While these errors are mostly clerical, the IRS is required to contact the taxpayer to resolve the problem and issue a correction, which creates a backlog.
The IRS has received over 59 million tax returns and has processed 56.8 million, as of March 1, according to IRS filing statistics. While this backlog is on par with previous years, Olson says it could be due to the government shutdown in December and January and may resolve itself as tax season continues.
“Some of the employees were in training so they weren't able to handle the the returns that were coming in,” Olson says. “You can then look and say ‘That's a consequence of this shutdown.’”
In addition to mistakes, the updated IRS withholding calculator has tripped up some people. Olson says it took her several hours to figure out her own withholdings. After doing her taxes on her own using the new W4 form and the IRS withholding calculator, she was able to file, but it was not an easy process.
For taxpayers who are expecting a refund this year, there is some good news: more than 46 million people are expected to get an average refund of $3,068. That’s up from last year’s average refund of $3,048, according to IRS filing statistics.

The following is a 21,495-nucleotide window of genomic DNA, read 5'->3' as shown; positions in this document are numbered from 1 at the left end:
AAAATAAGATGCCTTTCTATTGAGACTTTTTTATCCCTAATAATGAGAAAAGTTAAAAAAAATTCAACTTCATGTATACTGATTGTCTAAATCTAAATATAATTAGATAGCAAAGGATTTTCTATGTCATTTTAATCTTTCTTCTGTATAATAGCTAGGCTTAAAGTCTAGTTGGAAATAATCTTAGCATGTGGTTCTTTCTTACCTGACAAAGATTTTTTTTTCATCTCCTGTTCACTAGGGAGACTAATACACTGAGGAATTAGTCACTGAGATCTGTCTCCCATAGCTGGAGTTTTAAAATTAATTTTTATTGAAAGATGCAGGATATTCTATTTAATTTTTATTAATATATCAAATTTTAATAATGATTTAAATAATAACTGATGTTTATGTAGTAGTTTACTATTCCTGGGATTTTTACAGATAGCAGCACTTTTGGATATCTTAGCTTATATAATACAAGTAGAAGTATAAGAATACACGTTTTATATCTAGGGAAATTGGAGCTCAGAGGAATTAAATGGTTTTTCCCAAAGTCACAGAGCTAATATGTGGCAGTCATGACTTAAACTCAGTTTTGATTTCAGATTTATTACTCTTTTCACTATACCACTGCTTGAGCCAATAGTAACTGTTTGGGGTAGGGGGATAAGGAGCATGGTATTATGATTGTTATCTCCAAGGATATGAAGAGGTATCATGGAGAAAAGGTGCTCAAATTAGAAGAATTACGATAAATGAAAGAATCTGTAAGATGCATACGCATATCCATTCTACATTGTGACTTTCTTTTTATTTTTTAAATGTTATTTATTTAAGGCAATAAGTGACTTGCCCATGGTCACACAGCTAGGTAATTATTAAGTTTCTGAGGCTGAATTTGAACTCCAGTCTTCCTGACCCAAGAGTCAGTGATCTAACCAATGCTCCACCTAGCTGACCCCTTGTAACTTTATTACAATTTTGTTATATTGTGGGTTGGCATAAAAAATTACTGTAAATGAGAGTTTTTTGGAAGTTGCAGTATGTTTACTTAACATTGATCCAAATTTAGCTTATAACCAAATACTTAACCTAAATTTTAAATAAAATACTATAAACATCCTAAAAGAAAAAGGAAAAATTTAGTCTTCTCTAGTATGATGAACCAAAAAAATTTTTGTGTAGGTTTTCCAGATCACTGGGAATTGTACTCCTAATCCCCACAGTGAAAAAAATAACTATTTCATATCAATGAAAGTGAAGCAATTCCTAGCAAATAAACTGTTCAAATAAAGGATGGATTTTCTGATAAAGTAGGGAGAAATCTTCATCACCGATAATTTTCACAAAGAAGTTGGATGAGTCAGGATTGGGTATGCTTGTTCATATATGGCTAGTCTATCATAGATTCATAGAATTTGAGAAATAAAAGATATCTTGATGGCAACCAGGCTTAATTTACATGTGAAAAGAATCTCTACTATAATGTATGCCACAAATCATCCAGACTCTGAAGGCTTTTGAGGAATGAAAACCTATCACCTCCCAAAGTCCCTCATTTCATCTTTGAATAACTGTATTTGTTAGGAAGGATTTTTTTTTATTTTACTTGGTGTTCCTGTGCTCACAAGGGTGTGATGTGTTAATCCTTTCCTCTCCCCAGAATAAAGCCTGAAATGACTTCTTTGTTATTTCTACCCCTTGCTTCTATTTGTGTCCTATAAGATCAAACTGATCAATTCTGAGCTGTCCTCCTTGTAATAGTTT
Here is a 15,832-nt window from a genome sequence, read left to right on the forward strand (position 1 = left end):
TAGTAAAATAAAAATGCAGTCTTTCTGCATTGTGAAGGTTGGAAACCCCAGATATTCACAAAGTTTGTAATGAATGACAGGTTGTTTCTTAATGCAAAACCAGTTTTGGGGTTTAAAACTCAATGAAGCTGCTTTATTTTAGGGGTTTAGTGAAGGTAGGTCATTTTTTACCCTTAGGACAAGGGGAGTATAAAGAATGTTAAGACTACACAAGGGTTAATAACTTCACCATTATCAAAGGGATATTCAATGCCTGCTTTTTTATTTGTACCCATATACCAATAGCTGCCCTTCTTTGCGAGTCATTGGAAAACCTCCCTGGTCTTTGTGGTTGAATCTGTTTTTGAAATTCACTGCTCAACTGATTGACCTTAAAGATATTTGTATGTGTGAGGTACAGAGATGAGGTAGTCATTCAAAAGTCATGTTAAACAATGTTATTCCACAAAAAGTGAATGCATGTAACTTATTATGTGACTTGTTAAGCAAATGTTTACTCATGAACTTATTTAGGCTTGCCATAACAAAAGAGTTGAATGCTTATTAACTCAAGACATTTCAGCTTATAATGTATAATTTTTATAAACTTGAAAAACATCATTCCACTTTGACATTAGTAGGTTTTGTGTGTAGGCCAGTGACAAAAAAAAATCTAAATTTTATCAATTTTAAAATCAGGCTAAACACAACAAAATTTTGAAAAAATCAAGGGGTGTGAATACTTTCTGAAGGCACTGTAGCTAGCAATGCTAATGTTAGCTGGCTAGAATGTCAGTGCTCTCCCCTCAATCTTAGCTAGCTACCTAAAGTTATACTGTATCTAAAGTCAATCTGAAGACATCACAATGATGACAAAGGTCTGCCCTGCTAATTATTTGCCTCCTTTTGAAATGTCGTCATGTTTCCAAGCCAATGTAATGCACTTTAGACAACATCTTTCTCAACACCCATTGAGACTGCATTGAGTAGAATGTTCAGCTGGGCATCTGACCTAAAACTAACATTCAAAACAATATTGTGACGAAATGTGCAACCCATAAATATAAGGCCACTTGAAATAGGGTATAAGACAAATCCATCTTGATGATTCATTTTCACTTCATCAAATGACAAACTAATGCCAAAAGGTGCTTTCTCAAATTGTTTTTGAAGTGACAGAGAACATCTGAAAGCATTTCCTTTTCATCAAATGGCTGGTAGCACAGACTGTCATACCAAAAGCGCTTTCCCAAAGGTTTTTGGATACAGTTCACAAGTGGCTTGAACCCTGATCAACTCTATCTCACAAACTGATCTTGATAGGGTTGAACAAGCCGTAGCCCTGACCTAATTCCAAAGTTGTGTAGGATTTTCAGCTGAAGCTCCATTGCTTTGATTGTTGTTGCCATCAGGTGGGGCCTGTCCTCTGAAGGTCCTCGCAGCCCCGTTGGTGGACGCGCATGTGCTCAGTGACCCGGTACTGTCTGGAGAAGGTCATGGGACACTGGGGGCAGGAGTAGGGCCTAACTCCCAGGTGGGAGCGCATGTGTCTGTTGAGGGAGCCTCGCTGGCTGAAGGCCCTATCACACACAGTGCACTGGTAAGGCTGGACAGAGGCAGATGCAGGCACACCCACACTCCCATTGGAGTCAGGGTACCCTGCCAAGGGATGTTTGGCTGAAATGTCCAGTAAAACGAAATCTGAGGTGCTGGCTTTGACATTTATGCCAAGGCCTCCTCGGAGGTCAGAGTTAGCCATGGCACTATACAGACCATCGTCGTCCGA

If you’re not getting a refund this year, Olson reminds taxpayers the law was originally designed to provide less of a refund and more money throughout the year instead.
“[Taxpayers] are looking at it like, ‘I counted on this refund to do this cruise or to put a downpayment on a new car and I have a hard time saving during the year,” Olson says. “I personally think that that focus on the refund number is a little bit of a red herring, and I really am holding that I do not know what we're going to see out of this filing season until the returns are in.”